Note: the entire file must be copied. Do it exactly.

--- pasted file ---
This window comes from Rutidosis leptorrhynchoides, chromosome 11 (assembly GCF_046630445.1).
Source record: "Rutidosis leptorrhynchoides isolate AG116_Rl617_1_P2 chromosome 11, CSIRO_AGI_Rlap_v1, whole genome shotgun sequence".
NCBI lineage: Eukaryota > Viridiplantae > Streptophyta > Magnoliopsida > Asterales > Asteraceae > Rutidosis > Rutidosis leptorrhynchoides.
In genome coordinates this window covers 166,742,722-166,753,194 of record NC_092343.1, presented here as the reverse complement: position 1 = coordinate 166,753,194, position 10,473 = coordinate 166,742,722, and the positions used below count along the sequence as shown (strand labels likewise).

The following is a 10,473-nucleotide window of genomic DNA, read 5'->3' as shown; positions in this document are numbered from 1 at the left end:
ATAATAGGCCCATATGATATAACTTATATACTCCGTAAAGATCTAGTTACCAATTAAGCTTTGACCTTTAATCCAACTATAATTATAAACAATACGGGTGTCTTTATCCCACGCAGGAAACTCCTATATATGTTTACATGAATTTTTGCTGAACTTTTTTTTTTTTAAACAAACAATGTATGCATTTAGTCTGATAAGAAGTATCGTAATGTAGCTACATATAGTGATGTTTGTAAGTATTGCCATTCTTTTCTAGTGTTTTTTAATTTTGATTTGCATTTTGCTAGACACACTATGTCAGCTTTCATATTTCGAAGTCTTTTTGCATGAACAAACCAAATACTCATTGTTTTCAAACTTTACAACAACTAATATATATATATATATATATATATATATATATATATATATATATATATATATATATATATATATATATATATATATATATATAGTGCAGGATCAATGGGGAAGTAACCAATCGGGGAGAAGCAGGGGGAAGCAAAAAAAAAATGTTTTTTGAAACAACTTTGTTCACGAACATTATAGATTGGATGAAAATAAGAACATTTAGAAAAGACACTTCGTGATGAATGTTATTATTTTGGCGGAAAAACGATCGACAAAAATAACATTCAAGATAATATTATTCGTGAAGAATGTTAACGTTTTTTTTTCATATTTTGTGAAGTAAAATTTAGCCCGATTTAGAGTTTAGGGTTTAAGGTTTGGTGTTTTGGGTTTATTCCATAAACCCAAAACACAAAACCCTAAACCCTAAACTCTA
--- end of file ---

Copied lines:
This window comes from Rutidosis leptorrhynchoides, chromosome 11 (assembly GCF_046630445.1).
Source record: "Rutidosis leptorrhynchoides isolate AG116_Rl617_1_P2 chromosome 11, CSIRO_AGI_Rlap_v1, whole genome shotgun sequence".
NCBI lineage: Eukaryota > Viridiplantae > Streptophyta > Magnoliopsida > Asterales > Asteraceae > Rutidosis > Rutidosis leptorrhynchoides.
In genome coordinates this window covers 166,742,722-166,753,194 of record NC_092343.1, presented here as the reverse complement: position 1 = coordinate 166,753,194, position 10,473 = coordinate 166,742,722, and the positions used below count along the sequence as shown (strand labels likewise).

The following is a 10,473-nucleotide window of genomic DNA, read 5'->3' as shown; positions in this document are numbered from 1 at the left end:
ATAATAGGCCCATATGATATAACTTATATACTCCGTAAAGATCTAGTTACCAATTAAGCTTTGACCTTTAATCCAACTATAATTATAAACAATACGGGTGTCTTTATCCCACGCAGGAAACTCCTATATATGTTTACATGAATTTTTGCTGAACTTTTTTTTTTTTAAACAAACAATGTATGCATTTAGTCTGATAAGAAGTATCGTAATGTAGCTACATATAGTGATGTTTGTAAGTATTGCCATTCTTTTCTAGTGTTTTTTAATTTTGATTTGCATTTTGCTAGACACACTATGTCAGCTTTCATATTTCGAAGTCTTTTTGCATGAACAAACCAAATACTCATTGTTTTCAAACTTTACAACAACTAATATATATATATATATATATATATATATATATATATATATATATATATATATATATATATATATATATATATATATATATATAGTGCAGGATCAATGGGGAAGTAACCAATCGGGGAGAAGCAGGGGGAAGCAAAAAAAAAATGTTTTTTGAAACAACTTTGTTCACGAACATTATAGATTGGATGAAAATAAGAACATTTAGAAAAGACACTTCGTGATGAATGTTATTATTTTGGCGGAAAAACGATCGACAAAAATAACATTCAAGATAATATTATTCGTGAAGAATGTTAACGTTTTTTTTTCATATTTTGTGAAGTAAAATTTAGCCCGATTTAGAGTTTAGGGTTTAAGGTTTGGTGTTTTGGGTTTATTCCATAAACCCAAAACACAAAACCCTAAACCCTAAACTCTA